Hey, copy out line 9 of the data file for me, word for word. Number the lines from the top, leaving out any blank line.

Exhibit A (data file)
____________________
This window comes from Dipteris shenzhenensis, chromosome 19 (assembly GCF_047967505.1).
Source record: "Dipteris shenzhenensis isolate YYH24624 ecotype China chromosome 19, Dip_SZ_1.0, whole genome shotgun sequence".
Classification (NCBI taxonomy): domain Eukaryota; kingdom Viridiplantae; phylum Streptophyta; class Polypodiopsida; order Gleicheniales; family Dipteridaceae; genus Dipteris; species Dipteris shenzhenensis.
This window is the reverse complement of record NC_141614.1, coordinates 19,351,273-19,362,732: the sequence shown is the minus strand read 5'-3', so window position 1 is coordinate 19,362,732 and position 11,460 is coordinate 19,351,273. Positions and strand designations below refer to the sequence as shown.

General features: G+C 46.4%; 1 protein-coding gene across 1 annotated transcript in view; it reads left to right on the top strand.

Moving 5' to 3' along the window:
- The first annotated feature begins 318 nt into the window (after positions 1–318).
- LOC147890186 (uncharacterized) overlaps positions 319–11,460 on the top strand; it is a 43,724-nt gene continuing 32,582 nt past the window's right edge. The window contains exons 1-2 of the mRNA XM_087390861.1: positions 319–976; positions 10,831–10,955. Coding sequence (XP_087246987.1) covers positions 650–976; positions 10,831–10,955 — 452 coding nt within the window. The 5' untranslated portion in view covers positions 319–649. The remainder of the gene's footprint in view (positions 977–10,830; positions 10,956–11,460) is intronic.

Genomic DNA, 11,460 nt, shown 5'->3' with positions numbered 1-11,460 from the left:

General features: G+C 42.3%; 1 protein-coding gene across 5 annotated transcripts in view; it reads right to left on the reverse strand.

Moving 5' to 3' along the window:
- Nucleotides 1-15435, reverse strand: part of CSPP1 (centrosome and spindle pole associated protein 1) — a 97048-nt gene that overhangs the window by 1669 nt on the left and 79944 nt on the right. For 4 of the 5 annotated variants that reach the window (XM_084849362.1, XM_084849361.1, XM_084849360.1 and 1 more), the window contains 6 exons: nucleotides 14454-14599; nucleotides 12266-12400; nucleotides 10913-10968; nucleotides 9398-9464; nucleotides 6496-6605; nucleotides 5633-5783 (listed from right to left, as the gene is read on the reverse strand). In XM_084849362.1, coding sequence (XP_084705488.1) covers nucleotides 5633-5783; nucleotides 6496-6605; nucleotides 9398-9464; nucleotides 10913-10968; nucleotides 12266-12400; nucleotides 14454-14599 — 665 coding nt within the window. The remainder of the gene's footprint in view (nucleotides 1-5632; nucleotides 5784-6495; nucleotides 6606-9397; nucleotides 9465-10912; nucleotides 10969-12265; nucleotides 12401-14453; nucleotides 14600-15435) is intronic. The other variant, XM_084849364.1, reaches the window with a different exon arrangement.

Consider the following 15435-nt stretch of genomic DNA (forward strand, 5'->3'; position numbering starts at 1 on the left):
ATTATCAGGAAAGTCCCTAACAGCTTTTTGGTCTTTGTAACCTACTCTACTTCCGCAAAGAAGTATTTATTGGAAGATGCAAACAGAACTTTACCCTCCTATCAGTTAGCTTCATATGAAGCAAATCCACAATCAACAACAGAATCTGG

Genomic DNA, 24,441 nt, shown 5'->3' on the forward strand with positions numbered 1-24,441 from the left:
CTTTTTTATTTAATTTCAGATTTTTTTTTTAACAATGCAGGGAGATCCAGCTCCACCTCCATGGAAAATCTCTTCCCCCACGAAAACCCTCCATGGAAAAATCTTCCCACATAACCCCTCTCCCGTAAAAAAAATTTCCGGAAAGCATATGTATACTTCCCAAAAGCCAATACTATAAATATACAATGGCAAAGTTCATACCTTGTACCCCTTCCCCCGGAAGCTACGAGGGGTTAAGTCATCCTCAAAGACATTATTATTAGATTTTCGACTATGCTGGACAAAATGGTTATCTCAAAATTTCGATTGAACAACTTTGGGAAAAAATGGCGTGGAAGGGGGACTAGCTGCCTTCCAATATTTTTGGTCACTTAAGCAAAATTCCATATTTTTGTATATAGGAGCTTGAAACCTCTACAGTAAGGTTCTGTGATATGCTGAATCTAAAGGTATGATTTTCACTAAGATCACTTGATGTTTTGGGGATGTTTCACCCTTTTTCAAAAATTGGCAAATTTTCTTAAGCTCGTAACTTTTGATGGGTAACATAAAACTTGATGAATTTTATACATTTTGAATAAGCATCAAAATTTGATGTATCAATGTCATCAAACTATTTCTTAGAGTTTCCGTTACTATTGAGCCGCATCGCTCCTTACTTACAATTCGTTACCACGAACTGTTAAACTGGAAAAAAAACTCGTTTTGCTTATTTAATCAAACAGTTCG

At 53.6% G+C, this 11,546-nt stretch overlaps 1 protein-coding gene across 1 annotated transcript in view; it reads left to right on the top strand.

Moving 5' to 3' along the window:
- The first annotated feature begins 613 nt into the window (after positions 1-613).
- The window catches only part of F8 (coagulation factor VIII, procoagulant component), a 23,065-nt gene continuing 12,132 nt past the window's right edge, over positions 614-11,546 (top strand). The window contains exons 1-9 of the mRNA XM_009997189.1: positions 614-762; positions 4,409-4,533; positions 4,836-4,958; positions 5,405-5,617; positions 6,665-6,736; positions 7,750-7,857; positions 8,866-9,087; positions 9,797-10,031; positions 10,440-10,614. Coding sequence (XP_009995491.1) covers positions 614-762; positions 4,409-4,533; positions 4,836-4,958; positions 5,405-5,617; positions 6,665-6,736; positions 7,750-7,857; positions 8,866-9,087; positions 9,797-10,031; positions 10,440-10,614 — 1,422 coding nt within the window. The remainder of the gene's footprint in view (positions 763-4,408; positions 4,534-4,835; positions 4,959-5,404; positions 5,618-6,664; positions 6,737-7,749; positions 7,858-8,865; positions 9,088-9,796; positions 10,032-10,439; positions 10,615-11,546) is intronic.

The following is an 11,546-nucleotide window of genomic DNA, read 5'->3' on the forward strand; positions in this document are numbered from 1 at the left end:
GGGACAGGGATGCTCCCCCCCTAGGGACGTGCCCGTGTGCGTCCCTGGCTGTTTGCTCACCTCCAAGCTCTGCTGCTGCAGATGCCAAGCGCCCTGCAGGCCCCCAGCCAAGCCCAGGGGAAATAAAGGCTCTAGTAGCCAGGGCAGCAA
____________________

Genomic DNA, 11,460 nt, shown 5'->3' with positions numbered 1-11,460 from the left: